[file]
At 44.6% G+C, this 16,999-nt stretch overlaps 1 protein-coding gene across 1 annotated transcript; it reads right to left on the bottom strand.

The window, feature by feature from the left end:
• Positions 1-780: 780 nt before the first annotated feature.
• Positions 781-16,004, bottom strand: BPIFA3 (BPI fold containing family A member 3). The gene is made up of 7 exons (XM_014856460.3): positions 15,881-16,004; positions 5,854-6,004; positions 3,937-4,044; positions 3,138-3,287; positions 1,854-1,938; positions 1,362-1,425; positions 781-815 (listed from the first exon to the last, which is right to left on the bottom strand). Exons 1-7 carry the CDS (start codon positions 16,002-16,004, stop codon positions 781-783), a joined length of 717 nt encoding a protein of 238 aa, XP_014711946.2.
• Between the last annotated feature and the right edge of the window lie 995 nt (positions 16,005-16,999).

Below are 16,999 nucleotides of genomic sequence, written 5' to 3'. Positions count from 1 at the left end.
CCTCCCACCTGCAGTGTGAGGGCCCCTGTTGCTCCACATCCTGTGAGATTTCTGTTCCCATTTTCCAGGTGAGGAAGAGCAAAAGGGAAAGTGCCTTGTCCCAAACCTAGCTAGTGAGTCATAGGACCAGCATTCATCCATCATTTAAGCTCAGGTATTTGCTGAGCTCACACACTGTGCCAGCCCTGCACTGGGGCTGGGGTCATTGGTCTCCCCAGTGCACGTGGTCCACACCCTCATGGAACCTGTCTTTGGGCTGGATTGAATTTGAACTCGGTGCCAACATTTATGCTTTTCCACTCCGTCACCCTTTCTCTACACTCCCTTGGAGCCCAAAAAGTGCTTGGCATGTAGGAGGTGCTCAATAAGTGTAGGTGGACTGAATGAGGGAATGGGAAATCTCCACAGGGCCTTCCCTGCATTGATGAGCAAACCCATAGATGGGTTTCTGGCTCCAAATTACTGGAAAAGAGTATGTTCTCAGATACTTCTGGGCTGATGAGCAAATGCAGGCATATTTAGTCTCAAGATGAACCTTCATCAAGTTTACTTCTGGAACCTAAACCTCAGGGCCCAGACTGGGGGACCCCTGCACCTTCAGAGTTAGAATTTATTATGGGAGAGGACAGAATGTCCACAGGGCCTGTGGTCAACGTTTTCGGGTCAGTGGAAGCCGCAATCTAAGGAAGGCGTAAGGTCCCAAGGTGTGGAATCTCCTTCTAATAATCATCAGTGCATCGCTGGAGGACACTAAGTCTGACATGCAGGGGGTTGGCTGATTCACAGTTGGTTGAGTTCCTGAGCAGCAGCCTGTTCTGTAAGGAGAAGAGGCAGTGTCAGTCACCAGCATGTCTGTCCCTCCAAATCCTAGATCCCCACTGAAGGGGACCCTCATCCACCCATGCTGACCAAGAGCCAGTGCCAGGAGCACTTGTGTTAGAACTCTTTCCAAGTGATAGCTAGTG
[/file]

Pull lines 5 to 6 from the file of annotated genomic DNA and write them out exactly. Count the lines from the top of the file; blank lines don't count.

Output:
• Between the last annotated feature and the right edge of the window lie 995 nt (positions 16,005-16,999).

Below are 16,999 nucleotides of genomic sequence, written 5' to 3'. Positions count from 1 at the left end.